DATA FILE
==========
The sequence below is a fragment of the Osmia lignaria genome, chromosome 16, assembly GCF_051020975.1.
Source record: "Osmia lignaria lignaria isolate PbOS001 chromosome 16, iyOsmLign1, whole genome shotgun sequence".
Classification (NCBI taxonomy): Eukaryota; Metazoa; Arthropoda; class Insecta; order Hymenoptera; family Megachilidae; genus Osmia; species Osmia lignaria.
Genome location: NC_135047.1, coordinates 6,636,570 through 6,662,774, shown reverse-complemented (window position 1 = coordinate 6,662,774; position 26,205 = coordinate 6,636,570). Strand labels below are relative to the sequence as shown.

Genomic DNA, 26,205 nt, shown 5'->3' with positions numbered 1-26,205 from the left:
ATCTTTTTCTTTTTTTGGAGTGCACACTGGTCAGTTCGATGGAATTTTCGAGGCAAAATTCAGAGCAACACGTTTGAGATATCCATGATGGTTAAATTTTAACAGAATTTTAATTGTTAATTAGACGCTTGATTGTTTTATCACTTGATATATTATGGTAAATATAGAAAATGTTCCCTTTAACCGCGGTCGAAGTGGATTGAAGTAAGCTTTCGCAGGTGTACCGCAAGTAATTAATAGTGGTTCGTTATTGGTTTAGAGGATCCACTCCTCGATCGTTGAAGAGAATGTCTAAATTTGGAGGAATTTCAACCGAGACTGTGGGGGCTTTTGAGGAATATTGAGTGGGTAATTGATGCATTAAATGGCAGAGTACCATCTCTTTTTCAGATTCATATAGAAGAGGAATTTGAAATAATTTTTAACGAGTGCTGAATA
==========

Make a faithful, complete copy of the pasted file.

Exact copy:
The sequence below is a fragment of the Osmia lignaria genome, chromosome 16, assembly GCF_051020975.1.
Source record: "Osmia lignaria lignaria isolate PbOS001 chromosome 16, iyOsmLign1, whole genome shotgun sequence".
Classification (NCBI taxonomy): Eukaryota; Metazoa; Arthropoda; class Insecta; order Hymenoptera; family Megachilidae; genus Osmia; species Osmia lignaria.
Genome location: NC_135047.1, coordinates 6,636,570 through 6,662,774, shown reverse-complemented (window position 1 = coordinate 6,662,774; position 26,205 = coordinate 6,636,570). Strand labels below are relative to the sequence as shown.

Genomic DNA, 26,205 nt, shown 5'->3' with positions numbered 1-26,205 from the left:
ATCTTTTTCTTTTTTTGGAGTGCACACTGGTCAGTTCGATGGAATTTTCGAGGCAAAATTCAGAGCAACACGTTTGAGATATCCATGATGGTTAAATTTTAACAGAATTTTAATTGTTAATTAGACGCTTGATTGTTTTATCACTTGATATATTATGGTAAATATAGAAAATGTTCCCTTTAACCGCGGTCGAAGTGGATTGAAGTAAGCTTTCGCAGGTGTACCGCAAGTAATTAATAGTGGTTCGTTATTGGTTTAGAGGATCCACTCCTCGATCGTTGAAGAGAATGTCTAAATTTGGAGGAATTTCAACCGAGACTGTGGGGGCTTTTGAGGAATATTGAGTGGGTAATTGATGCATTAAATGGCAGAGTACCATCTCTTTTTCAGATTCATATAGAAGAGGAATTTGAAATAATTTTTAACGAGTGCTGAATA